To increase the number of historically Black college and university (HBCUs) students pursuing entrepreneurial career paths, the Rutgers Center for Minority Serving Institutions (CMSI) partnered with mentorship network The Whether to create the Mary Ellen Pleasant Entrepreneur (MEPE) fellowship program.
During a 10-week fellowship experience that took place online last year, 25 students from 17 partner HBCUs worked to develop entrepreneurial skills through peer mentorship. The fellowship was funded by the Bill and Melinda Gates Foundation as part of the $775,000 Innovations in Career Advising grant. Fellows each ran their own career-advising business online to provide their peers with the necessary skills needed to run their own business.
“I love any kind of opportunity where you can see undergraduate students really shine. And show you their absolute best when it comes to the skills that they’ve learned,” said Dr. Marybeth Gasman, Samuel DeWitt Proctor Endowed Chair in Education and a distinguished professor at Rutgers University. “And I think this was a great opportunity for us to see that. Given what’s going on right now, [it’s] a reminder of just how much talent there is among undergraduate students. And also, you know, a reminder of how valuable HBCUs are is really important.”
To underscore the impact of the fellowship, CMSI recently released a report, “Encouraging Entrepreneurship at Historically Black Colleges and Universities.” The report featured each program fellow and highlighted their motivations and future career goals.
“My goal in part was to create an experience where students were taken out of their comfort zones and need to adapt,” said Chris Motley, founder and CEO of The Whether. “The current crisis provides yet another opportunity to tap into the learnings from the fellowship.”
A majority of the fellows had little prior experience with entrepreneurship. Many of the fellows became independently interested in entrepreneurship, seeing it as a way to further their professional careers. And for many who were passionate about social issues, it was a chance to convert that passion into a potential business idea.
The fellows each took The Whether’s Clarity Assessment, which provided insights on their decision-making and relationship building skills as well as possible career paths. The fellows’ top three key strengths, revealed the clarity assessment, were that they were “change-oriented, kind-hearted and very inquisitive.” Their key caution areas were that they “could be highly judgmental, tend to take things personally and could hold on to anger,” according to the report.
After completing their self-assessment, the fellows were assigned the task of introducing the test to peers on their individual campuses. Students also received ongoing individual mentorship throughout the process.
“Because The Whether is a group of African-Americans who are entrepreneurs, they were mentoring these young African-American HBCU students who want to be entrepreneurs,” said Gasman. “And so that was very powerful for the students because they got to engage with people who were in the place that they wanted to be. And I think that’s always really exciting.”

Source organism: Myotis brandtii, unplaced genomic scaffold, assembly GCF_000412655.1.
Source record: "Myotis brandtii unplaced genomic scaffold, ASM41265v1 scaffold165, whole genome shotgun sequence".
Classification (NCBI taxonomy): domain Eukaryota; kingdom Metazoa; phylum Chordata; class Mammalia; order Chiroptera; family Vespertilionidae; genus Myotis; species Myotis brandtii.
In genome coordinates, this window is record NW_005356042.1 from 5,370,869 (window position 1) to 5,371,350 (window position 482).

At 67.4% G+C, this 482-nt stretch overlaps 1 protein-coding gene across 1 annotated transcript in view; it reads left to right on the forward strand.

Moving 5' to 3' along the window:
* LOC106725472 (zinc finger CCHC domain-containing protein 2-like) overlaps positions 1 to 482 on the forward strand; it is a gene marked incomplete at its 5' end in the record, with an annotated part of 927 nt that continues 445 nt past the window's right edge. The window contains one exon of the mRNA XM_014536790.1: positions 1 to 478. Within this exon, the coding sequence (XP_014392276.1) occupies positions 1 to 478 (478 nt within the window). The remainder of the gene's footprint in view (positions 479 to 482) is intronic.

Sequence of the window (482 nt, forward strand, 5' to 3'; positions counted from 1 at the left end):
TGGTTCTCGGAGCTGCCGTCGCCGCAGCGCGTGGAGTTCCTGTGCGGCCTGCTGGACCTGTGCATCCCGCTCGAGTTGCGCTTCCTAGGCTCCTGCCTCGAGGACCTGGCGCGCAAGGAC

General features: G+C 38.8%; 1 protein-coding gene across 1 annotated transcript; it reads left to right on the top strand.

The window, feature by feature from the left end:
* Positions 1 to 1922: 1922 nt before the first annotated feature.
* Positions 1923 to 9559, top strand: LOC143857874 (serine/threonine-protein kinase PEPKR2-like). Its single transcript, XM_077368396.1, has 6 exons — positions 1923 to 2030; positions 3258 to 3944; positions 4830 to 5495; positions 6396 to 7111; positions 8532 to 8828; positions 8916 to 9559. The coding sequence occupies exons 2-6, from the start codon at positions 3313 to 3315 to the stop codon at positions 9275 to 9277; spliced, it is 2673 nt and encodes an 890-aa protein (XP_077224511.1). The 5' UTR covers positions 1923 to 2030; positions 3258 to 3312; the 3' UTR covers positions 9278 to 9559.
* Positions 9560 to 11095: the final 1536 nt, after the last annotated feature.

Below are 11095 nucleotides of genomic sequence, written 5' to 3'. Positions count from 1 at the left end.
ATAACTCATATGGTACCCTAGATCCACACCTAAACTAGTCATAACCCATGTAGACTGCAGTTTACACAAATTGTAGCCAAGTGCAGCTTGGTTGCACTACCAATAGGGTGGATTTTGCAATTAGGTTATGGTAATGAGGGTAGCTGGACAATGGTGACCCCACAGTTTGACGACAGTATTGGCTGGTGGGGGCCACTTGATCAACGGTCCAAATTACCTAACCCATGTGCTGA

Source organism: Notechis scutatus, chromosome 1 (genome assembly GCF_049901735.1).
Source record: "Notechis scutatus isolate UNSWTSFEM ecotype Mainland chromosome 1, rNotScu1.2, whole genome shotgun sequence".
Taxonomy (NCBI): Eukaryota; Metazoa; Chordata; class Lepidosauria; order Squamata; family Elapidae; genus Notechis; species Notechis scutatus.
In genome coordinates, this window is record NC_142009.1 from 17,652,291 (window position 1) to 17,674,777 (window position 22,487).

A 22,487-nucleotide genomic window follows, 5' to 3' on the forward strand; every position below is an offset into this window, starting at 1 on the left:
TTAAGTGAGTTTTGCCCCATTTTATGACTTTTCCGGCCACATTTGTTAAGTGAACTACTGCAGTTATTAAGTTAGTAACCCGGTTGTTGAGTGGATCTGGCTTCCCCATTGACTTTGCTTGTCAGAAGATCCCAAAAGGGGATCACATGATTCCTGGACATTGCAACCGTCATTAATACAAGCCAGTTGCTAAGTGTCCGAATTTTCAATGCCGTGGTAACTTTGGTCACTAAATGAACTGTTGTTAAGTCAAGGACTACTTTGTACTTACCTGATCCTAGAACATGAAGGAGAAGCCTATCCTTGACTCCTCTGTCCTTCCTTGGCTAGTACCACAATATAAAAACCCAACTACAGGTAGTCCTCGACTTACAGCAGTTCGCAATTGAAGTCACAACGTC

At the end of the fellowship, students were given an opportunity to reflect on their experiences.
As a business major, Mya Jacobs, a MEPE fellow and student at Xavier University of Louisiana, found the networking aspect to be the most beneficial part of the program.
“I feel like it’s something that you start taking for granted because you just do it so often,” she said. “But with MEPE, I was talking to people from my other schools, these are my HBCU counterparts. And I just remember that I was so elated that this was a different type of networking and that I was talking to people that I would one day want to own businesses with and people that I would one day be calling on for help with my career because I’m watching what they’re doing.”
According to the report, imitating the start-up experience proved to be more difficult than expected for students.
“I think it’s interesting because they said that it was challenging,” said Gasman. “You know, when you get a fellowship and it’s virtual, you might think at first this won’t be too difficult. But it was a very challenging task to engage their colleagues and their fellow students.”
Additionally, Gasman said this fellowship provided students with a sense of whether or not they really wanted to be an entrepreneur.
“So, whether or not they wanted to have so much responsibility on themselves or whether they’d rather kind of implement the ideas of someone else who’s an entrepreneur,” she added.
Minority business enterprises represent 29% of all firms but only 11% of paid employees. Black-owned businesses account for 9.4% of the nation’s businesses, the report said.
Jacobs said that with more financial support, entrepreneurship can be an attractive option for Black students “who are very passionate about disrupting generational poverty cycles and really maximizing the value of their time with their net worth after college.”
In addition to financial support, to encourage more Black entrepreneurs and increase the number of minority-owned businesses, Gasman recommended that institutions introduce the idea of entrepreneurship into the classroom curriculum.
Sarah Wood can be reached at firstname.lastname@example.org.